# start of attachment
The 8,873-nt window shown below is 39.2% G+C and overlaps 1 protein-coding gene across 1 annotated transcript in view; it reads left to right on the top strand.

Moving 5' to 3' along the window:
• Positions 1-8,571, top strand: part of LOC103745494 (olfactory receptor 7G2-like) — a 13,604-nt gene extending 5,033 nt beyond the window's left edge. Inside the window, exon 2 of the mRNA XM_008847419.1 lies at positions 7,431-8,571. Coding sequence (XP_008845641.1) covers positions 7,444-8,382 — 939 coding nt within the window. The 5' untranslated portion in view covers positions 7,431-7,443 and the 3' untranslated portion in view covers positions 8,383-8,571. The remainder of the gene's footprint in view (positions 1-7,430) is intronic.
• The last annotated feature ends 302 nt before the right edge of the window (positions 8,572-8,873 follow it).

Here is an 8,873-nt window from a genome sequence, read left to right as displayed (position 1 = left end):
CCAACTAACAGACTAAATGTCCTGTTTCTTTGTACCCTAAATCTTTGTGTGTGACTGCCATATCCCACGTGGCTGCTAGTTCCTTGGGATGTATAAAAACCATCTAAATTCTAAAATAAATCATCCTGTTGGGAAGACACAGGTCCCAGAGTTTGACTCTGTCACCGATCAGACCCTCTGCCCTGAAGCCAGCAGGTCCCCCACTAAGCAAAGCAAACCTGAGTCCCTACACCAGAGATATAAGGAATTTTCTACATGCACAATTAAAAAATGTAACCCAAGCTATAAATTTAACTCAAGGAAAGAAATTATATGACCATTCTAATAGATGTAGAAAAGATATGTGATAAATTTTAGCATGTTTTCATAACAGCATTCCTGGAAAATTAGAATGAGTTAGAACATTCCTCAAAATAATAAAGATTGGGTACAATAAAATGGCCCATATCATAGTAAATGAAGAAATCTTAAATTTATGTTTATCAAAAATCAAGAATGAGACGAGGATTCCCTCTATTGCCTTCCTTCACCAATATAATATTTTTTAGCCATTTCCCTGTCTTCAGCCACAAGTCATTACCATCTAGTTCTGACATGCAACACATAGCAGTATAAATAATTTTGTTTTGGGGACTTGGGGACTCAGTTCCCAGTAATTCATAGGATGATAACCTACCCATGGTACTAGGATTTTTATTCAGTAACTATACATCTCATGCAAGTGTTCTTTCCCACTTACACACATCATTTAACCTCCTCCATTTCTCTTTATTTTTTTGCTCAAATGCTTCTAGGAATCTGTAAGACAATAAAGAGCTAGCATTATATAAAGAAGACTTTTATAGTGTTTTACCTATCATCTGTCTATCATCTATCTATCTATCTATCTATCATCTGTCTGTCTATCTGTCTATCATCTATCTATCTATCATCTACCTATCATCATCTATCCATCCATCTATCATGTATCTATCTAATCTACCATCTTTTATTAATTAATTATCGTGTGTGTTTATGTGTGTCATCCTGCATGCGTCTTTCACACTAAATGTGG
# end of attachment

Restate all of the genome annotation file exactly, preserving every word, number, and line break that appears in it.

The 8,873-nt window shown below is 39.2% G+C and overlaps 1 protein-coding gene across 1 annotated transcript in view; it reads left to right on the top strand.

Moving 5' to 3' along the window:
• Positions 1-8,571, top strand: part of LOC103745494 (olfactory receptor 7G2-like) — a 13,604-nt gene extending 5,033 nt beyond the window's left edge. Inside the window, exon 2 of the mRNA XM_008847419.1 lies at positions 7,431-8,571. Coding sequence (XP_008845641.1) covers positions 7,444-8,382 — 939 coding nt within the window. The 5' untranslated portion in view covers positions 7,431-7,443 and the 3' untranslated portion in view covers positions 8,383-8,571. The remainder of the gene's footprint in view (positions 1-7,430) is intronic.
• The last annotated feature ends 302 nt before the right edge of the window (positions 8,572-8,873 follow it).

Here is an 8,873-nt window from a genome sequence, read left to right as displayed (position 1 = left end):
CCAACTAACAGACTAAATGTCCTGTTTCTTTGTACCCTAAATCTTTGTGTGTGACTGCCATATCCCACGTGGCTGCTAGTTCCTTGGGATGTATAAAAACCATCTAAATTCTAAAATAAATCATCCTGTTGGGAAGACACAGGTCCCAGAGTTTGACTCTGTCACCGATCAGACCCTCTGCCCTGAAGCCAGCAGGTCCCCCACTAAGCAAAGCAAACCTGAGTCCCTACACCAGAGATATAAGGAATTTTCTACATGCACAATTAAAAAATGTAACCCAAGCTATAAATTTAACTCAAGGAAAGAAATTATATGACCATTCTAATAGATGTAGAAAAGATATGTGATAAATTTTAGCATGTTTTCATAACAGCATTCCTGGAAAATTAGAATGAGTTAGAACATTCCTCAAAATAATAAAGATTGGGTACAATAAAATGGCCCATATCATAGTAAATGAAGAAATCTTAAATTTATGTTTATCAAAAATCAAGAATGAGACGAGGATTCCCTCTATTGCCTTCCTTCACCAATATAATATTTTTTAGCCATTTCCCTGTCTTCAGCCACAAGTCATTACCATCTAGTTCTGACATGCAACACATAGCAGTATAAATAATTTTGTTTTGGGGACTTGGGGACTCAGTTCCCAGTAATTCATAGGATGATAACCTACCCATGGTACTAGGATTTTTATTCAGTAACTATACATCTCATGCAAGTGTTCTTTCCCACTTACACACATCATTTAACCTCCTCCATTTCTCTTTATTTTTTTGCTCAAATGCTTCTAGGAATCTGTAAGACAATAAAGAGCTAGCATTATATAAAGAAGACTTTTATAGTGTTTTACCTATCATCTGTCTATCATCTATCTATCTATCTATCTATCATCTGTCTGTCTATCTGTCTATCATCTATCTATCTATCATCTACCTATCATCATCTATCCATCCATCTATCATGTATCTATCTAATCTACCATCTTTTATTAATTAATTATCGTGTGTGTTTATGTGTGTCATCCTGCATGCGTCTTTCACACTAAATGTGG